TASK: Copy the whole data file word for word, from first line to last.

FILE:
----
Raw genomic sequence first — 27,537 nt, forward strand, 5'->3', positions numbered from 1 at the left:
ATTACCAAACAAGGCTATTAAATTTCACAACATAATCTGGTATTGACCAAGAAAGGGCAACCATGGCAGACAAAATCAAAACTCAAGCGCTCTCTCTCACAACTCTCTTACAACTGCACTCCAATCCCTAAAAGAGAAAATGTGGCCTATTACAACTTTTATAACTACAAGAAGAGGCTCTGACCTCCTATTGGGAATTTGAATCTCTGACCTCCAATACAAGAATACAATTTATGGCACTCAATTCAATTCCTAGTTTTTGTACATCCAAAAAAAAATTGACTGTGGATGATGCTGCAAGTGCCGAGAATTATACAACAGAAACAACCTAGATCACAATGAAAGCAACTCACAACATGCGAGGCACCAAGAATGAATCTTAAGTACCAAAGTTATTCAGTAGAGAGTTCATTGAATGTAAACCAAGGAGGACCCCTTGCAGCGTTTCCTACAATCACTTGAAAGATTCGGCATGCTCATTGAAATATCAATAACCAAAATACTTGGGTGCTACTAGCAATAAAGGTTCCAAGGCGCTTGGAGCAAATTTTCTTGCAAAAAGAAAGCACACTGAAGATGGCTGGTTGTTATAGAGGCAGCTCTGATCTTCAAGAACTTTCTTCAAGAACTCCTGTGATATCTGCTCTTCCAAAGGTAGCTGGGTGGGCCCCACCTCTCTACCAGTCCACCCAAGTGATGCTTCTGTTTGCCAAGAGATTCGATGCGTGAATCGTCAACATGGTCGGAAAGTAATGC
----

Raw genomic sequence first — 27,537 nt, forward strand, 5'->3', positions numbered from 1 at the left:
ATTACCAAACAAGGCTATTAAATTTCACAACATAATCTGGTATTGACCAAGAAAGGGCAACCATGGCAGACAAAATCAAAACTCAAGCGCTCTCTCTCACAACTCTCTTACAACTGCACTCCAATCCCTAAAAGAGAAAATGTGGCCTATTACAACTTTTATAACTACAAGAAGAGGCTCTGACCTCCTATTGGGAATTTGAATCTCTGACCTCCAATACAAGAATACAATTTATGGCACTCAATTCAATTCCTAGTTTTTGTACATCCAAAAAAAAATTGACTGTGGATGATGCTGCAAGTGCCGAGAATTATACAACAGAAACAACCTAGATCACAATGAAAGCAACTCACAACATGCGAGGCACCAAGAATGAATCTTAAGTACCAAAGTTATTCAGTAGAGAGTTCATTGAATGTAAACCAAGGAGGACCCCTTGCAGCGTTTCCTACAATCACTTGAAAGATTCGGCATGCTCATTGAAATATCAATAACCAAAATACTTGGGTGCTACTAGCAATAAAGGTTCCAAGGCGCTTGGAGCAAATTTTCTTGCAAAAAGAAAGCACACTGAAGATGGCTGGTTGTTATAGAGGCAGCTCTGATCTTCAAGAACTTTCTTCAAGAACTCCTGTGATATCTGCTCTTCCAAAGGTAGCTGGGTGGGCCCCACCTCTCTACCAGTCCACCCAAGTGATGCTTCTGTTTGCCAAGAGATTCGATGCGTGAATCGTCAACATGGTCGGAAAGTAATGC